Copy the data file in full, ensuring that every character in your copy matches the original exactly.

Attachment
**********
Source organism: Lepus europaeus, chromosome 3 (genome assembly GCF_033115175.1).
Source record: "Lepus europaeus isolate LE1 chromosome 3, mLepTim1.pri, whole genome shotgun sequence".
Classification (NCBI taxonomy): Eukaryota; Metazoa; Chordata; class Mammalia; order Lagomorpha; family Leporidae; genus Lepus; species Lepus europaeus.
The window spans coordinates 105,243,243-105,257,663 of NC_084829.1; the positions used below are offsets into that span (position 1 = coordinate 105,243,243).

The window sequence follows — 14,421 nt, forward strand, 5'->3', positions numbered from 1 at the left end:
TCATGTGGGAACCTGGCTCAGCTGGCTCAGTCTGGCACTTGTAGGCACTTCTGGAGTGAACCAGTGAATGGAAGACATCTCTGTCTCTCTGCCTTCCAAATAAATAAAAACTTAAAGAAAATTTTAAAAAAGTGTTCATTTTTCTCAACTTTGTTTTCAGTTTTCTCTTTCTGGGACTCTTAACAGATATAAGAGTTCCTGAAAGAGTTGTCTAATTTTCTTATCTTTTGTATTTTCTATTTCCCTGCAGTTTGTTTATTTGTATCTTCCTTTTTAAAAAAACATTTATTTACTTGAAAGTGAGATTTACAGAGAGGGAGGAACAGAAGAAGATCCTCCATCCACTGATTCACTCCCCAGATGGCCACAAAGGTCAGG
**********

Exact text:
Source organism: Lepus europaeus, chromosome 3 (genome assembly GCF_033115175.1).
Source record: "Lepus europaeus isolate LE1 chromosome 3, mLepTim1.pri, whole genome shotgun sequence".
Classification (NCBI taxonomy): Eukaryota; Metazoa; Chordata; class Mammalia; order Lagomorpha; family Leporidae; genus Lepus; species Lepus europaeus.
The window spans coordinates 105,243,243-105,257,663 of NC_084829.1; the positions used below are offsets into that span (position 1 = coordinate 105,243,243).

The window sequence follows — 14,421 nt, forward strand, 5'->3', positions numbered from 1 at the left end:
TCATGTGGGAACCTGGCTCAGCTGGCTCAGTCTGGCACTTGTAGGCACTTCTGGAGTGAACCAGTGAATGGAAGACATCTCTGTCTCTCTGCCTTCCAAATAAATAAAAACTTAAAGAAAATTTTAAAAAAGTGTTCATTTTTCTCAACTTTGTTTTCAGTTTTCTCTTTCTGGGACTCTTAACAGATATAAGAGTTCCTGAAAGAGTTGTCTAATTTTCTTATCTTTTGTATTTTCTATTTCCCTGCAGTTTGTTTATTTGTATCTTCCTTTTTAAAAAAACATTTATTTACTTGAAAGTGAGATTTACAGAGAGGGAGGAACAGAAGAAGATCCTCCATCCACTGATTCACTCCCCAGATGGCCACAAAGGTCAGG